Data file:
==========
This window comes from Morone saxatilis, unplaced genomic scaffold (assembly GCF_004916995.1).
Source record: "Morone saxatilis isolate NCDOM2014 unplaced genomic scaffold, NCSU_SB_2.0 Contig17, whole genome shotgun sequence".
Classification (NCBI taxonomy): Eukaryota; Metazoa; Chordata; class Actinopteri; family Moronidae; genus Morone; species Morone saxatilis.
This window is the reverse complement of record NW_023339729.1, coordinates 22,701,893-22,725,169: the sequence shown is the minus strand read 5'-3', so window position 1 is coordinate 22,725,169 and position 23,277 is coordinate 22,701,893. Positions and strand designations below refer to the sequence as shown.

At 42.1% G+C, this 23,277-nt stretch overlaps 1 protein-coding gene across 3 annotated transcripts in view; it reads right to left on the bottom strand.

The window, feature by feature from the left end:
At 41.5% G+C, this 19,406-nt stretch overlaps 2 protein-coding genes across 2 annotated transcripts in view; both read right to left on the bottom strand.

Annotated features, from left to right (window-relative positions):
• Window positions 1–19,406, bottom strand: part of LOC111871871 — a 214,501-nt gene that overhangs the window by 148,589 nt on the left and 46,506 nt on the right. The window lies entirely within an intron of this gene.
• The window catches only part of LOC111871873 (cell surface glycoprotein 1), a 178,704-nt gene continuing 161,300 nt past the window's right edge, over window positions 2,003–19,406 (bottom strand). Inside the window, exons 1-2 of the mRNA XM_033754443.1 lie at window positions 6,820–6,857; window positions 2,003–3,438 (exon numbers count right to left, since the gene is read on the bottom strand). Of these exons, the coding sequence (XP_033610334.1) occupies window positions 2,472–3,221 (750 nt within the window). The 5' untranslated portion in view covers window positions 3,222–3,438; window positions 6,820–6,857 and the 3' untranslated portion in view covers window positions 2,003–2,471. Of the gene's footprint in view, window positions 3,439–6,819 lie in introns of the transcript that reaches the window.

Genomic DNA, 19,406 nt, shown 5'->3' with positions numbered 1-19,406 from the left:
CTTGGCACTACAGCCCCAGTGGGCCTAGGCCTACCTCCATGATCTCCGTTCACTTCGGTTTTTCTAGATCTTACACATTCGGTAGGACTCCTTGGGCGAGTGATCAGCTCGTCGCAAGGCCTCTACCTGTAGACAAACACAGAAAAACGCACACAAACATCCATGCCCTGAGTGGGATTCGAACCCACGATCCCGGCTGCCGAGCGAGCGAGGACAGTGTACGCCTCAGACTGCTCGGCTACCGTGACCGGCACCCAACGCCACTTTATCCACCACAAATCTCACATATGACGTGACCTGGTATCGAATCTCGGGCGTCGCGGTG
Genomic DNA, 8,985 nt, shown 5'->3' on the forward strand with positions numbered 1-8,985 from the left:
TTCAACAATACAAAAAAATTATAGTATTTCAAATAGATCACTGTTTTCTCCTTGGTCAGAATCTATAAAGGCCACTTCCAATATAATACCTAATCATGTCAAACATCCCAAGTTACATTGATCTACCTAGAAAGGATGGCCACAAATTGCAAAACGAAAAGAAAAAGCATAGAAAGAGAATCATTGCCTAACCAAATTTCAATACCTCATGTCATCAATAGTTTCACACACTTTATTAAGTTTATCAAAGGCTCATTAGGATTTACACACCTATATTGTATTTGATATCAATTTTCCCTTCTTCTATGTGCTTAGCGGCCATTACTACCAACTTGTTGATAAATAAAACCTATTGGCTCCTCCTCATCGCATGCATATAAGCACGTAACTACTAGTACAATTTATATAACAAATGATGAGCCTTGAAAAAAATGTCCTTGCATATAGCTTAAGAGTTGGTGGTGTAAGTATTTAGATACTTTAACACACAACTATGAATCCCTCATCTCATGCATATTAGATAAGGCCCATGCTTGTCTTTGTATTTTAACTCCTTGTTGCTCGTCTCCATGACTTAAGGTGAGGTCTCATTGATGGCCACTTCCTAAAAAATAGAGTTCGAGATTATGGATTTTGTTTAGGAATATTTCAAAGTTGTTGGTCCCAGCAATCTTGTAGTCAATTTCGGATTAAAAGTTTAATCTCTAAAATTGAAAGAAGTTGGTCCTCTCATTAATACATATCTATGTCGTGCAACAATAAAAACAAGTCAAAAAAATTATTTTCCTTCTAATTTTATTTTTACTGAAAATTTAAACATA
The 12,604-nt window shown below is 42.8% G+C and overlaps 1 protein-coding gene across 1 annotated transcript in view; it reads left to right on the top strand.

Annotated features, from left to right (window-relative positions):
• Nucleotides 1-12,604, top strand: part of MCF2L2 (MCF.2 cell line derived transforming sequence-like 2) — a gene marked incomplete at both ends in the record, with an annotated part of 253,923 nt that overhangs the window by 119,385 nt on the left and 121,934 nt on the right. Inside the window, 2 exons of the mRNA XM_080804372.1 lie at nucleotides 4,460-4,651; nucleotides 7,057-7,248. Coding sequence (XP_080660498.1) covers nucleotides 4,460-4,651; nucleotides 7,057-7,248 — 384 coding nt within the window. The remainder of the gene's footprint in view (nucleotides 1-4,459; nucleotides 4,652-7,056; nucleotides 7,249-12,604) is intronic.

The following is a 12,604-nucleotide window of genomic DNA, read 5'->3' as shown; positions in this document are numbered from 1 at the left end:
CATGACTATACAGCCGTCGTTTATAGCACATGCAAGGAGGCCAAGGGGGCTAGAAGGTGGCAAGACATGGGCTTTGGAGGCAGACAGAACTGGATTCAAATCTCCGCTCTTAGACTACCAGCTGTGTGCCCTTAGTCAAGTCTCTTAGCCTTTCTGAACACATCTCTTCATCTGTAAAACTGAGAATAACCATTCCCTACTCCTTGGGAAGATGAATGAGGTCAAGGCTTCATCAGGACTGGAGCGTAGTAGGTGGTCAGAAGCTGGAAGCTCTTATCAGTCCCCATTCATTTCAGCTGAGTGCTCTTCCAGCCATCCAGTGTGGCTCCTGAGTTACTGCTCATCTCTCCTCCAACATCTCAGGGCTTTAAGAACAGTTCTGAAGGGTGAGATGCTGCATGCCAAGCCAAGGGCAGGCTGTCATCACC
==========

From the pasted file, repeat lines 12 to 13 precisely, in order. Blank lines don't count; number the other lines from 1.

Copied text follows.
CTTGGCACTACAGCCCCAGTGGGCCTAGGCCTACCTCCATGATCTCCGTTCACTTCGGTTTTTCTAGATCTTACACATTCGGTAGGACTCCTTGGGCGAGTGATCAGCTCGTCGCAAGGCCTCTACCTGTAGACAAACACAGAAAAACGCACACAAACATCCATGCCCTGAGTGGGATTCGAACCCACGATCCCGGCTGCCGAGCGAGCGAGGACAGTGTACGCCTCAGACTGCTCGGCTACCGTGACCGGCACCCAACGCCACTTTATCCACCACAAATCTCACATATGACGTGACCTGGTATCGAATCTCGGGCGTCGCGGTG
Genomic DNA, 8,985 nt, shown 5'->3' on the forward strand with positions numbered 1-8,985 from the left: